FRI0096 CLINICAL BENEFITS REPORTED IN AMPLE TRIAL OBSERVED IN A REAL-WORLD (RW) COHORT OF US RHEUMATOID ARTHRITIS (RA) PATIENTS

A. Klink, X. Han, F. Lobo, R. Szymialis, J. Lam, B. Feinberg
2020 Annals of the Rheumatic Diseases  
Background:Efficacy observed in controlled trials may not reflect RW effectiveness, given documented differences in patient populations and management.1Objectives:This study aimed to assess disease measures over time as measured in a trial setting (AMPLE) and in a separate RW observational setting, both among patients with RA treated with abatacept.Methods:The RW cohort comprised retrospective patient-level data abstracted by 31 community rheumatologists for adult RA patients treated with
more » ... ept who had an anti-cyclic citrullinated peptide-2 titer ≥250 AU/mL. AMPLE was a phase III, randomized controlled trial of RA patients treated with abatacept that assessed disease measures over a 2-year follow-up. Data included demographics, treatments, labs, and disease measures (tender and swollen joint counts (TJC, SJC), C-reactive protein (CRP), American College of Rheumatology-20 (ACR20) and ACR50 at baseline and 3 and 6 months) and were summarized descriptively. Disease measures were evaluated across AMPLE and RW cohorts.Results:Of the 291 RW patients and 318 AMPLE patients, the majority were female (70%, 81%), white (72%, 81%), and RF-positive (91%, 76%), respectively (Table 1). The mean ages at abatacept initiation were 54.7 and 51.4 years old in RW and AMPLE, respectively. Concomitant corticosteroids (45%, 65%) and methotrexate (62%, 100%) were common in RW and AMPLE, respectively. All patients in AMPLE were biologic naïve, whereas 83% of RW patients had prior biologic use. AMPLE administered abatacept subcutaneously (SC), while 37% of RW patients received abatacept SC. Patients had median SJC and TJC of 6 and 8 in RW and 13 and 22 in AMPLE at abatacept initiation, respectively (Table 2). SJC (TJC) improved a median of 65% (60%) and 68% (66%) at 3 months and 75% (67%) and 76% (75%) at 6 months in RW and AMPLE, respectively (Fig 1). The majority of patients achieved ACR20 at 3 months (79% and 60%) and 6 months (88% and 66%) in RW and AMPLE, respectively, while 58% and 32% achieved ACR50 at 3 months and 67% and 45% at 6 months, respectively (Fig 2).Table 1:Patient Characteristics.RW cohort(n=291)AMPLE cohort(n=318)Female (n, %)205 (70%)259 (81%)White (n, %)209 (72%)257 (81%Age at abatacept initiation, years (mean, SD)54.7 (14.8)51.4 (12.6)RF-positive* (n, %)249 (91%)240 (76%)Concomitant medications (n, %) Corticosteroids†132 (45%)207 (65%) Methotrexate179 (62%)318 (100%)Prior biologic use (n, %)241 (83%)0 (0%)Route of administration (n, %) Intravenous183 (63%)0 (0%) Subcutaneous108 (37%)318 (100%)LEGEND: *among 274 with known RF status;†corticosteroids in AMPLE cohort at any time in the 2-year study periodTable 2.Changes in Disease Activity.RW cohort(n=291)AMPLE cohort(n=318)SJC (median) Baseline value613 3-month value24 6-month value13TJC (median) Baseline value822 3-month value37 6-month value25CRP, mg/dL (mean) Baseline value1.081.6 3-month value0.470.8 6-month value0.300.8ACR20 achieved (n, %) 3-month value194 (79%)191 (60%) 6-month value78 (88%)209 (66%)ACR50 achieved (n, %) 3-month value144 (58%)103 (32%) 6-month value60 (67%)144 (45%)LEGEND: values soonest after 3 months and value between 6-9 months used for RW cohort; values at days 85 and 197 used for AMPLE cohort.Conclusion:Despite differences in patient characteristics, improvements in SJC and TJC, as well as high rates of ACR20 and ACR50, were observed in both trial setting and RW settings. These improvements in disease activity were observed at similar magnitudes in both settings, demonstrating that trial efficacy is achievable in RW clinical practice with abatacept treatment.References:[1]Kilcher G, Hummel N, Didden EM, et al. Rheumatoid arthritis patients treated in trial and real-world settings: comparison of randomized trials with registries.Rheumatology. 2018;57(2):354-369.Disclosure of Interests:Andrew Klink Employee of: I am employed by Cardinal Health., Xue Han Employee of: BMS, Francis Lobo Shareholder of: Bristol-Myers Squibb (US), Employee of: Bristol-Myers Squibb (US), Rick Szymialis Shareholder of: BMS, Employee of: BMS, Jenny Lam Shareholder of: A few shares in Gilead in IRA account, Grant/research support from: Currently, a BMS fellowship (not a full-time employee), Bruce Feinberg Employee of: I am employed by Cardinal Health.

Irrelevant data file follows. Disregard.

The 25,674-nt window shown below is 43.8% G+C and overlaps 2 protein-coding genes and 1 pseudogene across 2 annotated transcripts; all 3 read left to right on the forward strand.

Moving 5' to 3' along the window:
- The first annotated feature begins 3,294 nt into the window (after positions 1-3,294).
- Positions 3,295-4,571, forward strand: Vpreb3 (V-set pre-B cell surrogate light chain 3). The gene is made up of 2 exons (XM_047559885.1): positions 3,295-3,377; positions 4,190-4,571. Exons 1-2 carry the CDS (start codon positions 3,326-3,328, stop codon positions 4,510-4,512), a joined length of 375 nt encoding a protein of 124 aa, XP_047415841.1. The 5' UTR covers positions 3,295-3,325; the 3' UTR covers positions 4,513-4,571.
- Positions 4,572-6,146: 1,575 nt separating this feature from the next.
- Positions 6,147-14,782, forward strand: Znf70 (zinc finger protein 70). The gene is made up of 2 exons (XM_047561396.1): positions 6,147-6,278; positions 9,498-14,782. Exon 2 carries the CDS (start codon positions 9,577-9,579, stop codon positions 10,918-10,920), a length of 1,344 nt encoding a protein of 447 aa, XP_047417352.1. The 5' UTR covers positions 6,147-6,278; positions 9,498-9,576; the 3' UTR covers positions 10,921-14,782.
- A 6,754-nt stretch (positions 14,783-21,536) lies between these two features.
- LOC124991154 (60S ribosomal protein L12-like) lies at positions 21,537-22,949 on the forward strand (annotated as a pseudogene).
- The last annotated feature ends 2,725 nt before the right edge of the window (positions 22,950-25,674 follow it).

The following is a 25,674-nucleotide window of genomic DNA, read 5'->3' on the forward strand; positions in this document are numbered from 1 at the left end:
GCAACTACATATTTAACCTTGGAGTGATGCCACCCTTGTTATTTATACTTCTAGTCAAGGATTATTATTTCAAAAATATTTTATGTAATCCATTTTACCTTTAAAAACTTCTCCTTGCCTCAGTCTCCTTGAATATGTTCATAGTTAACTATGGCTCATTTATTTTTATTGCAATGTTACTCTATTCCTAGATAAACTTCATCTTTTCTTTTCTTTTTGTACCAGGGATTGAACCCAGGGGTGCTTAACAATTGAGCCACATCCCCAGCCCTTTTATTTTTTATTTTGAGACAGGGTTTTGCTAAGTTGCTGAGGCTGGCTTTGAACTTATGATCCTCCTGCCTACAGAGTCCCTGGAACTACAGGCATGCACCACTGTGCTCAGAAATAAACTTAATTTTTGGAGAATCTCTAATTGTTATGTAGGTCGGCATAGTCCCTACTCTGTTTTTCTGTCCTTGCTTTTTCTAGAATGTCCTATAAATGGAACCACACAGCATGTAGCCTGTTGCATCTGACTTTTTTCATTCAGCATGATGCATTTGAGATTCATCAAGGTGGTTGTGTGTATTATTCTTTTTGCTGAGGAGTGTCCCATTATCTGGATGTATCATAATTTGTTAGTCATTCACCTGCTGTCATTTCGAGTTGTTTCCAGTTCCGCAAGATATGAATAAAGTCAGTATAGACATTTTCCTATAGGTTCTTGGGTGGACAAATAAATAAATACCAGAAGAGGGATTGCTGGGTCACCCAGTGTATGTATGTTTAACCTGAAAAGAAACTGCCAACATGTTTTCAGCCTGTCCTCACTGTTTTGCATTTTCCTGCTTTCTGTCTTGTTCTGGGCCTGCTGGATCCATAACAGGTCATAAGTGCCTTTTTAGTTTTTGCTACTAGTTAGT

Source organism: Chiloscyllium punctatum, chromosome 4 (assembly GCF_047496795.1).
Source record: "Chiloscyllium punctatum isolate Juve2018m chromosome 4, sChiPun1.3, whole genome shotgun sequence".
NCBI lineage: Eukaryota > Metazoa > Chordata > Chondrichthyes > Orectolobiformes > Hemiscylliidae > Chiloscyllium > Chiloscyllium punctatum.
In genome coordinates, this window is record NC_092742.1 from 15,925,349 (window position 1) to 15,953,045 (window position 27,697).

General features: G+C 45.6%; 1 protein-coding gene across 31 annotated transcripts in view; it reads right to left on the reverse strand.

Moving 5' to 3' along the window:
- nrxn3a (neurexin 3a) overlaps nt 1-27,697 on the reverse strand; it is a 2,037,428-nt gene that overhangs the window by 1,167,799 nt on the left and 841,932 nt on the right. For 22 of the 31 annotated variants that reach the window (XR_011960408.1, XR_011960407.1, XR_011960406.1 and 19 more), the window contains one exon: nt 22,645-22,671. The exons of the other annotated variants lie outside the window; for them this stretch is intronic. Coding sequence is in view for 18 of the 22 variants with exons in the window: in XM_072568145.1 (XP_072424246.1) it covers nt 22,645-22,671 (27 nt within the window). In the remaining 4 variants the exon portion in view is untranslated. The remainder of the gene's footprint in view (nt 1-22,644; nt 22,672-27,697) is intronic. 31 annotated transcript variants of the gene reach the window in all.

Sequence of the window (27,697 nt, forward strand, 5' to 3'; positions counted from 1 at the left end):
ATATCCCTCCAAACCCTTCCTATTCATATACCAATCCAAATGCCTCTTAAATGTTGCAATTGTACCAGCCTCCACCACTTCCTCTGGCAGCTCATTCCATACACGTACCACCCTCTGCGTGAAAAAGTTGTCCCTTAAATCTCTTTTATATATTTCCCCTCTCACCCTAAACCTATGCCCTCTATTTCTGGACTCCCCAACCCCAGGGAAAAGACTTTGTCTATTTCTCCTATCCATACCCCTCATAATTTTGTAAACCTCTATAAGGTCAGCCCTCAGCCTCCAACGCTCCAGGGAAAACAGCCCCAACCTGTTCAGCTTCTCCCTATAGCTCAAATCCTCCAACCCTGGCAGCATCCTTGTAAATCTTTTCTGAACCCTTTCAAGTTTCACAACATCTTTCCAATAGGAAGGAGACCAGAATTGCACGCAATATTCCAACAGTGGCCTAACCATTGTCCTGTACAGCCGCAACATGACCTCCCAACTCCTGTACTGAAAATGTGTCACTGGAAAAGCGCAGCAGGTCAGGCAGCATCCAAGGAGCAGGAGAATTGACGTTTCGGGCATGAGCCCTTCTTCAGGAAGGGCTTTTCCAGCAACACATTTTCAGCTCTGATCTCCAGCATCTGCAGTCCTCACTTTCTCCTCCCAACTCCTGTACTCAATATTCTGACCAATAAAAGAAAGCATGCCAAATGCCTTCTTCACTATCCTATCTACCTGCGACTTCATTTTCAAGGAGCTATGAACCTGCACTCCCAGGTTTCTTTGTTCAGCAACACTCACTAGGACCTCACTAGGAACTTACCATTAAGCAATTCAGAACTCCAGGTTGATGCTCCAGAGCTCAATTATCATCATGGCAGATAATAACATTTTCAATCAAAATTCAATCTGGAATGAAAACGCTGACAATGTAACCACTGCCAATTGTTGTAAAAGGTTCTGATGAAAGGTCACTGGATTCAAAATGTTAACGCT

doi:10.1136/annrheumdis-2020-eular.1453 fatcat:bltv4nex3vakzcb7bufw27oapu